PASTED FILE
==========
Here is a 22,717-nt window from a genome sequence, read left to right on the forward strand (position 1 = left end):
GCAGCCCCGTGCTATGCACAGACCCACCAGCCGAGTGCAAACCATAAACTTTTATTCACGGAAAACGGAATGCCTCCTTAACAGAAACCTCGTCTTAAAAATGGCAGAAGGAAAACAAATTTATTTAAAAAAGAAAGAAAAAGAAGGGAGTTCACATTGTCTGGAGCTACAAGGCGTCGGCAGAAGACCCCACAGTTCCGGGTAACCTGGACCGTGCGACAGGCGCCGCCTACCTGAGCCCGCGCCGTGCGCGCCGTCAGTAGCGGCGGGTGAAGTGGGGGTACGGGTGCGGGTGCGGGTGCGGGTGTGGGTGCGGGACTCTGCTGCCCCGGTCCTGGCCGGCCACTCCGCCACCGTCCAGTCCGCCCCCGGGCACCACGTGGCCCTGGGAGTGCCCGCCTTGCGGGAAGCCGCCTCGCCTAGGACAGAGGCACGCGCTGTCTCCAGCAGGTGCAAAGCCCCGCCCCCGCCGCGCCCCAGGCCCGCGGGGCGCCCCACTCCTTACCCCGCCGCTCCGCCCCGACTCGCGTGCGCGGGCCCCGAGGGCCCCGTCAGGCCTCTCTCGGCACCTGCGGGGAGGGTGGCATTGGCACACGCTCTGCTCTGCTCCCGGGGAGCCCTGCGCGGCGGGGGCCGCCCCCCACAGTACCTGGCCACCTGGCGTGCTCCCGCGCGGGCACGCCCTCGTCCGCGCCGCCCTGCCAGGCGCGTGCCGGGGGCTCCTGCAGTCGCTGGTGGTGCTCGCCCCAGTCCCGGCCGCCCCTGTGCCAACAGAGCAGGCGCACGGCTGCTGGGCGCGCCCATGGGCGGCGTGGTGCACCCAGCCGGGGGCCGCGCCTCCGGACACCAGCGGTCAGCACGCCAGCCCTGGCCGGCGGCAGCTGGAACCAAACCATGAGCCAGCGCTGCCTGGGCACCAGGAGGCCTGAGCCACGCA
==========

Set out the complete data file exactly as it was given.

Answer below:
Here is a 22,717-nt window from a genome sequence, read left to right on the forward strand (position 1 = left end):
GCAGCCCCGTGCTATGCACAGACCCACCAGCCGAGTGCAAACCATAAACTTTTATTCACGGAAAACGGAATGCCTCCTTAACAGAAACCTCGTCTTAAAAATGGCAGAAGGAAAACAAATTTATTTAAAAAAGAAAGAAAAAGAAGGGAGTTCACATTGTCTGGAGCTACAAGGCGTCGGCAGAAGACCCCACAGTTCCGGGTAACCTGGACCGTGCGACAGGCGCCGCCTACCTGAGCCCGCGCCGTGCGCGCCGTCAGTAGCGGCGGGTGAAGTGGGGGTACGGGTGCGGGTGCGGGTGCGGGTGTGGGTGCGGGACTCTGCTGCCCCGGTCCTGGCCGGCCACTCCGCCACCGTCCAGTCCGCCCCCGGGCACCACGTGGCCCTGGGAGTGCCCGCCTTGCGGGAAGCCGCCTCGCCTAGGACAGAGGCACGCGCTGTCTCCAGCAGGTGCAAAGCCCCGCCCCCGCCGCGCCCCAGGCCCGCGGGGCGCCCCACTCCTTACCCCGCCGCTCCGCCCCGACTCGCGTGCGCGGGCCCCGAGGGCCCCGTCAGGCCTCTCTCGGCACCTGCGGGGAGGGTGGCATTGGCACACGCTCTGCTCTGCTCCCGGGGAGCCCTGCGCGGCGGGGGCCGCCCCCCACAGTACCTGGCCACCTGGCGTGCTCCCGCGCGGGCACGCCCTCGTCCGCGCCGCCCTGCCAGGCGCGTGCCGGGGGCTCCTGCAGTCGCTGGTGGTGCTCGCCCCAGTCCCGGCCGCCCCTGTGCCAACAGAGCAGGCGCACGGCTGCTGGGCGCGCCCATGGGCGGCGTGGTGCACCCAGCCGGGGGCCGCGCCTCCGGACACCAGCGGTCAGCACGCCAGCCCTGGCCGGCGGCAGCTGGAACCAAACCATGAGCCAGCGCTGCCTGGGCACCAGGAGGCCTGAGCCACGCA